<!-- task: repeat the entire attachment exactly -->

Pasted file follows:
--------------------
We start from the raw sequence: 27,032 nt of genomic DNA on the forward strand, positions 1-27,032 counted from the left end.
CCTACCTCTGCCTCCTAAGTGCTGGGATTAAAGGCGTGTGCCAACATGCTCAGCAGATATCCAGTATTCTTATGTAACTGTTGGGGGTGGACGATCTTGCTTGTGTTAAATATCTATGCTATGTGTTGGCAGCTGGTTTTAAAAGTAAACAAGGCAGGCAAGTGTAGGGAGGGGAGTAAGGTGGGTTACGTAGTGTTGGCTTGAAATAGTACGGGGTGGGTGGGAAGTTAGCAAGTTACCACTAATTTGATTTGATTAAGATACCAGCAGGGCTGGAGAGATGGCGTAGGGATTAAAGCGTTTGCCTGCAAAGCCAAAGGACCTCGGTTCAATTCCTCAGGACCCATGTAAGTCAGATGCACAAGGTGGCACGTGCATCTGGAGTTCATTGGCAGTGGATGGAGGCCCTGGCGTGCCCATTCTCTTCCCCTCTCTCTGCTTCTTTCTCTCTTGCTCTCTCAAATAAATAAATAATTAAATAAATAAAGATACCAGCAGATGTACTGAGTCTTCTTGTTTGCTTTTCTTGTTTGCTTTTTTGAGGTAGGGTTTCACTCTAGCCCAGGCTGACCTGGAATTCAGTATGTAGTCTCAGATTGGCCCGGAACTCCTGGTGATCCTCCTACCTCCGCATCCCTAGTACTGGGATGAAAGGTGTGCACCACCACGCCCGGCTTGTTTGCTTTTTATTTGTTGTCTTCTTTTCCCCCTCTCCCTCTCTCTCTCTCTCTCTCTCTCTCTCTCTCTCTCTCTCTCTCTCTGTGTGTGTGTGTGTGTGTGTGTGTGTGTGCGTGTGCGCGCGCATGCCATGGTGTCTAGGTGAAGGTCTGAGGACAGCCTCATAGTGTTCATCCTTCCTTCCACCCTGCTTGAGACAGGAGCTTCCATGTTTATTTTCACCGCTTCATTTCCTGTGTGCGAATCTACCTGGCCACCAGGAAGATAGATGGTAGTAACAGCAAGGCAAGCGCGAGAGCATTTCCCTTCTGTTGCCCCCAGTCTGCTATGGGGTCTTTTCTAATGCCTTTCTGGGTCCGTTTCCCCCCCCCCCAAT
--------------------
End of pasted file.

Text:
We start from the raw sequence: 27,032 nt of genomic DNA on the forward strand, positions 1-27,032 counted from the left end.
CCTACCTCTGCCTCCTAAGTGCTGGGATTAAAGGCGTGTGCCAACATGCTCAGCAGATATCCAGTATTCTTATGTAACTGTTGGGGGTGGACGATCTTGCTTGTGTTAAATATCTATGCTATGTGTTGGCAGCTGGTTTTAAAAGTAAACAAGGCAGGCAAGTGTAGGGAGGGGAGTAAGGTGGGTTACGTAGTGTTGGCTTGAAATAGTACGGGGTGGGTGGGAAGTTAGCAAGTTACCACTAATTTGATTTGATTAAGATACCAGCAGGGCTGGAGAGATGGCGTAGGGATTAAAGCGTTTGCCTGCAAAGCCAAAGGACCTCGGTTCAATTCCTCAGGACCCATGTAAGTCAGATGCACAAGGTGGCACGTGCATCTGGAGTTCATTGGCAGTGGATGGAGGCCCTGGCGTGCCCATTCTCTTCCCCTCTCTCTGCTTCTTTCTCTCTTGCTCTCTCAAATAAATAAATAATTAAATAAATAAAGATACCAGCAGATGTACTGAGTCTTCTTGTTTGCTTTTCTTGTTTGCTTTTTTGAGGTAGGGTTTCACTCTAGCCCAGGCTGACCTGGAATTCAGTATGTAGTCTCAGATTGGCCCGGAACTCCTGGTGATCCTCCTACCTCCGCATCCCTAGTACTGGGATGAAAGGTGTGCACCACCACGCCCGGCTTGTTTGCTTTTTATTTGTTGTCTTCTTTTCCCCCTCTCCCTCTCTCTCTCTCTCTCTCTCTCTCTCTCTCTCTCTCTCTCTCTCTGTGTGTGTGTGTGTGTGTGTGTGTGTGTGCGTGTGCGCGCGCATGCCATGGTGTCTAGGTGAAGGTCTGAGGACAGCCTCATAGTGTTCATCCTTCCTTCCACCCTGCTTGAGACAGGAGCTTCCATGTTTATTTTCACCGCTTCATTTCCTGTGTGCGAATCTACCTGGCCACCAGGAAGATAGATGGTAGTAACAGCAAGGCAAGCGCGAGAGCATTTCCCTTCTGTTGCCCCCAGTCTGCTATGGGGTCTTTTCTAATGCCTTTCTGGGTCCGTTTCCCCCCCCCCCAAT